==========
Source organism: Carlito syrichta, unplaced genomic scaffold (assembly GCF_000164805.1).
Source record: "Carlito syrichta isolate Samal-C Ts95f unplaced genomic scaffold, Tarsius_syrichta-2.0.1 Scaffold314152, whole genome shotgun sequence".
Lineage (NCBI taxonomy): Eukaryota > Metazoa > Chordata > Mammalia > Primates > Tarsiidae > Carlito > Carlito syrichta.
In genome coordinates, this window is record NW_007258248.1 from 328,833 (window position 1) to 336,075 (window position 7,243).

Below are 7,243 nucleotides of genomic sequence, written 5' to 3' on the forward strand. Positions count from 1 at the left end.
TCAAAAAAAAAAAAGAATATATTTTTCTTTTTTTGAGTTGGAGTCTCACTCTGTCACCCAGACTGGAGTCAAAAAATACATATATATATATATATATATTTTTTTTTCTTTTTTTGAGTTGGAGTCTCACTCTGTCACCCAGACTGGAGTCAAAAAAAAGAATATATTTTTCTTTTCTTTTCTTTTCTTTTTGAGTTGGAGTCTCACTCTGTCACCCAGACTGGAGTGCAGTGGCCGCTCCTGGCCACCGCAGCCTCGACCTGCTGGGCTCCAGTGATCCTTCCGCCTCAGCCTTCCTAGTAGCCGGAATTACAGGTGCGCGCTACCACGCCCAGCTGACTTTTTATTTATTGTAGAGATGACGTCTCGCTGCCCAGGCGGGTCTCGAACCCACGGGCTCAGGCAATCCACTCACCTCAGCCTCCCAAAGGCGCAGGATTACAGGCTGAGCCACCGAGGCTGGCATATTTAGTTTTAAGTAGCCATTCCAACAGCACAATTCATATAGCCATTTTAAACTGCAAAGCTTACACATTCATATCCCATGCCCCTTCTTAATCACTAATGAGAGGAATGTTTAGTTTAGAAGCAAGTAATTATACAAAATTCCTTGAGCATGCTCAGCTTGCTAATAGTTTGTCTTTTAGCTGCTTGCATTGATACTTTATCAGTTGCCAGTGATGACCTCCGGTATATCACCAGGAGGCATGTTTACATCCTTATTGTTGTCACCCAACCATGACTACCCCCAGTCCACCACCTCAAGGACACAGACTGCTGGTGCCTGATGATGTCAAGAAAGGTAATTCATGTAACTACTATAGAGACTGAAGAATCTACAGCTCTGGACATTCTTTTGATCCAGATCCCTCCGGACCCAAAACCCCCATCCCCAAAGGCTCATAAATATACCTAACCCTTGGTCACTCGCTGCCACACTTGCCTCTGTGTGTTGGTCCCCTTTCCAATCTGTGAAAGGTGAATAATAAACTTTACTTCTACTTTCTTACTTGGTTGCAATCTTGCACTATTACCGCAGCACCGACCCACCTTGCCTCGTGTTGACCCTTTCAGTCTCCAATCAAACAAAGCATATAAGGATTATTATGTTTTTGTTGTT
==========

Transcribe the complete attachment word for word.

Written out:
Source organism: Carlito syrichta, unplaced genomic scaffold (assembly GCF_000164805.1).
Source record: "Carlito syrichta isolate Samal-C Ts95f unplaced genomic scaffold, Tarsius_syrichta-2.0.1 Scaffold314152, whole genome shotgun sequence".
Lineage (NCBI taxonomy): Eukaryota > Metazoa > Chordata > Mammalia > Primates > Tarsiidae > Carlito > Carlito syrichta.
In genome coordinates, this window is record NW_007258248.1 from 328,833 (window position 1) to 336,075 (window position 7,243).

Below are 7,243 nucleotides of genomic sequence, written 5' to 3' on the forward strand. Positions count from 1 at the left end.
TCAAAAAAAAAAAAGAATATATTTTTCTTTTTTTGAGTTGGAGTCTCACTCTGTCACCCAGACTGGAGTCAAAAAATACATATATATATATATATATATTTTTTTTTCTTTTTTTGAGTTGGAGTCTCACTCTGTCACCCAGACTGGAGTCAAAAAAAAGAATATATTTTTCTTTTCTTTTCTTTTCTTTTTGAGTTGGAGTCTCACTCTGTCACCCAGACTGGAGTGCAGTGGCCGCTCCTGGCCACCGCAGCCTCGACCTGCTGGGCTCCAGTGATCCTTCCGCCTCAGCCTTCCTAGTAGCCGGAATTACAGGTGCGCGCTACCACGCCCAGCTGACTTTTTATTTATTGTAGAGATGACGTCTCGCTGCCCAGGCGGGTCTCGAACCCACGGGCTCAGGCAATCCACTCACCTCAGCCTCCCAAAGGCGCAGGATTACAGGCTGAGCCACCGAGGCTGGCATATTTAGTTTTAAGTAGCCATTCCAACAGCACAATTCATATAGCCATTTTAAACTGCAAAGCTTACACATTCATATCCCATGCCCCTTCTTAATCACTAATGAGAGGAATGTTTAGTTTAGAAGCAAGTAATTATACAAAATTCCTTGAGCATGCTCAGCTTGCTAATAGTTTGTCTTTTAGCTGCTTGCATTGATACTTTATCAGTTGCCAGTGATGACCTCCGGTATATCACCAGGAGGCATGTTTACATCCTTATTGTTGTCACCCAACCATGACTACCCCCAGTCCACCACCTCAAGGACACAGACTGCTGGTGCCTGATGATGTCAAGAAAGGTAATTCATGTAACTACTATAGAGACTGAAGAATCTACAGCTCTGGACATTCTTTTGATCCAGATCCCTCCGGACCCAAAACCCCCATCCCCAAAGGCTCATAAATATACCTAACCCTTGGTCACTCGCTGCCACACTTGCCTCTGTGTGTTGGTCCCCTTTCCAATCTGTGAAAGGTGAATAATAAACTTTACTTCTACTTTCTTACTTGGTTGCAATCTTGCACTATTACCGCAGCACCGACCCACCTTGCCTCGTGTTGACCCTTTCAGTCTCCAATCAAACAAAGCATATAAGGATTATTATGTTTTTGTTGTT